Auckland Council is asking Aucklanders what they think of a refresh to the Auckland Film Protocol.
This protocol outlines the council’s commitment to be film-friendly and enable filming in our public places – while managing and balancing the impact that filming has on our region, communities and businesses.
It contains the rules filmmakers must follow when filming in Auckland, and guidance on the process to get approval to film in the region.
Environment and Community Committee Chair, Penny Hulse says the current protocol was adopted by council in 2015, and it has been reviewed to reflect changes in technology, regulations and Auckland’s priorities.
“It’s important our guidelines and expectations for the film industry are consistent with the other work that we do,” she says.
“Screen production is a billion-dollar industry in Auckland, bringing in hundreds of millions in international investment, and supporting about 1600 businesses and more than 3500 jobs. However, it’s crucial that we balance being film friendly with the protection of our environment, heritage and our people.”
“Some of the updates include ensuring film crews follow hygiene requirements in kauri areas to protect against kauri dieback disease, encouraging the reduction of waste during filming to help us meet our goal of zero-waste by 2040 and including new regulations on the use of drones.”
“Public consultation has opened today, and I encourage Aucklanders and members of the film industry to let us know what you think.”
Consultation has opened today until 12 July.
How to have your say
Summary of proposed changes Proposed Change
Simplified and streamlined Section One: Core Commitments
The Protocol sets out commitments to be film friendly, while considering and managing the impact of filming in public places; it is important that these are clear and easy to understand.
New content on filming on Tūpuna Maunga (volcanic cones)
The Tūpuna Maunga are governed by the Tūpuna Maunga o Tāmaki Makaurau Authority. Applications to film on the Tūpuna Maunga are assessed by the Tūpuna Maunga o Tāmaki Makaurau Authority on a case-by-case basis, taking into account objectives and policies set out in the Tūpuna Maunga Integrated Management Plan.
New content on the importance of protecting our historic and cultural heritage
When filming in or around historic and cultural heritage sites it is important that these places are represented appropriately and protected from damage.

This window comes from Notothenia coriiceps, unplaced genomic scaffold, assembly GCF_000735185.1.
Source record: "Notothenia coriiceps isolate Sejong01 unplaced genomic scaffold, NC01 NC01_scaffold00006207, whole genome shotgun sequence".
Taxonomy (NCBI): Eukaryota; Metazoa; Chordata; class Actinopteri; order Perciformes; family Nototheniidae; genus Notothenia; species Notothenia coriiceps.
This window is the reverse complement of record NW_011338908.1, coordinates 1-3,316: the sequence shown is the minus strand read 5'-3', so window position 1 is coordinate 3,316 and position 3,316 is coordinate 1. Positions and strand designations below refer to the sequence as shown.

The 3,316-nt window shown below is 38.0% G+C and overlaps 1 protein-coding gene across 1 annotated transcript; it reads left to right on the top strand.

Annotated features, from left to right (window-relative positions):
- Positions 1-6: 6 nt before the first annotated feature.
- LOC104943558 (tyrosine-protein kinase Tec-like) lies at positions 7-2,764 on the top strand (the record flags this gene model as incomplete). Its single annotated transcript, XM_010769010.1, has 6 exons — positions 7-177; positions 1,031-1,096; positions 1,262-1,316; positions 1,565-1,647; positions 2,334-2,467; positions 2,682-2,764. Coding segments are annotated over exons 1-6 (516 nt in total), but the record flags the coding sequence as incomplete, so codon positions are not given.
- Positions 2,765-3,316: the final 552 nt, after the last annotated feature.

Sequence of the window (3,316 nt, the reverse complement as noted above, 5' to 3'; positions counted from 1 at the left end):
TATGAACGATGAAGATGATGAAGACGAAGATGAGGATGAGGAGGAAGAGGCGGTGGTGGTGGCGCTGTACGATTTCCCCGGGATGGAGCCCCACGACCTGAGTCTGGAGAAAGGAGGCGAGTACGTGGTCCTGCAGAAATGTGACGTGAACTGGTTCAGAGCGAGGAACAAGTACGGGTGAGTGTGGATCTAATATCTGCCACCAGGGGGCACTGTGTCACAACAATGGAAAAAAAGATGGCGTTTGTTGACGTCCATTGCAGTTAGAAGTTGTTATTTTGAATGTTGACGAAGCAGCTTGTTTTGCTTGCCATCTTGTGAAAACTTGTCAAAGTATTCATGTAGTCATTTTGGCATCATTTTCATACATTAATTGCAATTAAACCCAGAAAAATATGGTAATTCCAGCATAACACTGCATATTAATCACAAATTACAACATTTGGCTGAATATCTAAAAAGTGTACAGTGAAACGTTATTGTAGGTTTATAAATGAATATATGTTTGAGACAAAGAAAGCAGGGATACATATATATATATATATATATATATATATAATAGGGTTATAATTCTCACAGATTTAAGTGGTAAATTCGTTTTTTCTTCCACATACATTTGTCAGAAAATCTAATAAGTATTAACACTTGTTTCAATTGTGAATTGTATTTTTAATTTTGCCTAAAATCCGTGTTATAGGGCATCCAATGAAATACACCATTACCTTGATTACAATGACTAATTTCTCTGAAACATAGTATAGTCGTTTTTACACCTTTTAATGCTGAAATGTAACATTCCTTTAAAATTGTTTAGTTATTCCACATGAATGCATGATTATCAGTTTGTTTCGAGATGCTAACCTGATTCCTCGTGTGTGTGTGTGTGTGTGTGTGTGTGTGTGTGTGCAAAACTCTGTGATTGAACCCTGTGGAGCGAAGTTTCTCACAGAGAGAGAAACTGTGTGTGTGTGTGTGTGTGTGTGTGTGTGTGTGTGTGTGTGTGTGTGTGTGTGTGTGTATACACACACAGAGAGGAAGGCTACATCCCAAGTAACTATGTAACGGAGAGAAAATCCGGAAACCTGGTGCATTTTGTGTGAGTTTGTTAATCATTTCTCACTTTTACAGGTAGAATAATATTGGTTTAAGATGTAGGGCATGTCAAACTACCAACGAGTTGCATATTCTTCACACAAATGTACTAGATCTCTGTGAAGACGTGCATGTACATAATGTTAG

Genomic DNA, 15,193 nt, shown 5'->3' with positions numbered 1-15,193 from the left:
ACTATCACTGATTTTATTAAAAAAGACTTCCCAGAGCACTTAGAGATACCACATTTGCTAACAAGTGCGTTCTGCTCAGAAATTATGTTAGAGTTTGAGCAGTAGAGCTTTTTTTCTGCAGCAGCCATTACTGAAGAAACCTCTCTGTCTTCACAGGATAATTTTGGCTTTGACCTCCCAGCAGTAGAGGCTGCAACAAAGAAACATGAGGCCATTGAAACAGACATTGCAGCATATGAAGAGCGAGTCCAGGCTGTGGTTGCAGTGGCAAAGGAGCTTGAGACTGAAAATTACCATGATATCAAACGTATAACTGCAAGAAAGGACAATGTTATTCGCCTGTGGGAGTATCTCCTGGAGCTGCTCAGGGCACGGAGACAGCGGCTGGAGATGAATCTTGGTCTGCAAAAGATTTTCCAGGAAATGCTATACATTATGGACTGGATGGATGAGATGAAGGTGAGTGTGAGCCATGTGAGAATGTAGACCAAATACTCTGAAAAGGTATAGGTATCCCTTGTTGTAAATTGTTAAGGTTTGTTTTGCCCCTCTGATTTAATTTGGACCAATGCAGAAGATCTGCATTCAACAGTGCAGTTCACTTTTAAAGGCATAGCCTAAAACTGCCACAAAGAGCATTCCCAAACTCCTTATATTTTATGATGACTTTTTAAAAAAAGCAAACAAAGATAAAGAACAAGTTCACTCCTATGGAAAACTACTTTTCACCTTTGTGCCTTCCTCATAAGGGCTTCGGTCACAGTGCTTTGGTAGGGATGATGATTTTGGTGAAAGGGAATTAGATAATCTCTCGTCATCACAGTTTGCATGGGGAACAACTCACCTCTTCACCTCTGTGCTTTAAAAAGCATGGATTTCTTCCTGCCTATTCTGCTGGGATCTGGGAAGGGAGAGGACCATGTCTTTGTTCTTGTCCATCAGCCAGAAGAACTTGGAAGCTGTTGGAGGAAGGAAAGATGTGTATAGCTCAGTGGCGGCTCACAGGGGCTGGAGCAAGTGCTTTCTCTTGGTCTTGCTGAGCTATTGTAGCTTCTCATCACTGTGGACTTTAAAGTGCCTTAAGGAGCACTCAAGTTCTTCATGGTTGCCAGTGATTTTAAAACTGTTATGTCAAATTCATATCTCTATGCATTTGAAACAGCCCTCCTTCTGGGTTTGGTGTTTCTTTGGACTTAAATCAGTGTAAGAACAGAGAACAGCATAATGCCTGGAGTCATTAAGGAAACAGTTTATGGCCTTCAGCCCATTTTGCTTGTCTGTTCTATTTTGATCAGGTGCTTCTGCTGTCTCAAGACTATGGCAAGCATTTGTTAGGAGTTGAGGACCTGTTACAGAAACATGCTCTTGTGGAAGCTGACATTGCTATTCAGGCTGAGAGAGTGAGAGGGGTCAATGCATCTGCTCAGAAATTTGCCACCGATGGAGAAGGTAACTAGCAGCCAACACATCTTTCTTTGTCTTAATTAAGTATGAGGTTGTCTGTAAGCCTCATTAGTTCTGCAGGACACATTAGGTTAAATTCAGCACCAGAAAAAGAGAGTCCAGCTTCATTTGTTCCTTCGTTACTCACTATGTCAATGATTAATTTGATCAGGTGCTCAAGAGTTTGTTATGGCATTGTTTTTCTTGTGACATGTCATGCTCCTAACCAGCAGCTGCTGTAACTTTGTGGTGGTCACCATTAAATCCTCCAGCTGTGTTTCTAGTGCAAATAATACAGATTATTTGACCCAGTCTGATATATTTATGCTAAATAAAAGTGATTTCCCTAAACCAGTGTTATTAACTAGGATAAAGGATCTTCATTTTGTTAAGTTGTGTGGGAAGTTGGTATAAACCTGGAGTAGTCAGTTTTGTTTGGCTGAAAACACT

Update and add new content on sustainability and minimising waste to landfill
Auckland Council has a goal of being zero waste by 2040 and we are proposing that new content is added to encourage the film sector to contribute by reducing the amount of waste produced when filming.
New content on the importance of protecting our native species
We have many unique and treasured native species which can be threatened by pests and pathogens. Auckland Council may place additional conditions on film permits in response to threats to native flora and fauna.
New content on kauri dieback, park closures and requirements around cleaning gear and equipment
Kauri are a national treasure and it is important that we provide information about protecting kauri, and the ease with which kauri dieback can be spread. Film crews are now required to follow council specifications when working in areas where there are kauri.
New content on filming on the water in Auckland
The Auckland Harbourmaster is responsible for ensuring maritime safety on all navigable waters in Auckland, and filming on the water is subject to maritime rules and council bylaws.
New content on rules around using helicopters for filming
There are strict Civil Aviation and health and safety rules, and Auckland-specific regulations regarding the use of helicopters, and these must be taken into account when using a helicopter for filming.
New content on the use of drones for filming
Drones are increasingly used in filming and there are regulations around use when filming in public open spaces including Civil Aviation rules and Council guidelines.
New content on the Health and Safety at Work Act 2015 and site-specific health and safety plan requirements
The protocol is required to reflect new legislation and industry guidance on best practice processes regarding health and safety. The legislation has prompted new requirements in permit applications, including a site-specific health and safety plan.
Update content to reflect the Auckland Unitary Plan
The Auckland Unitary Plan is now in place and sets out region-wide rules around filming as a temporary activity.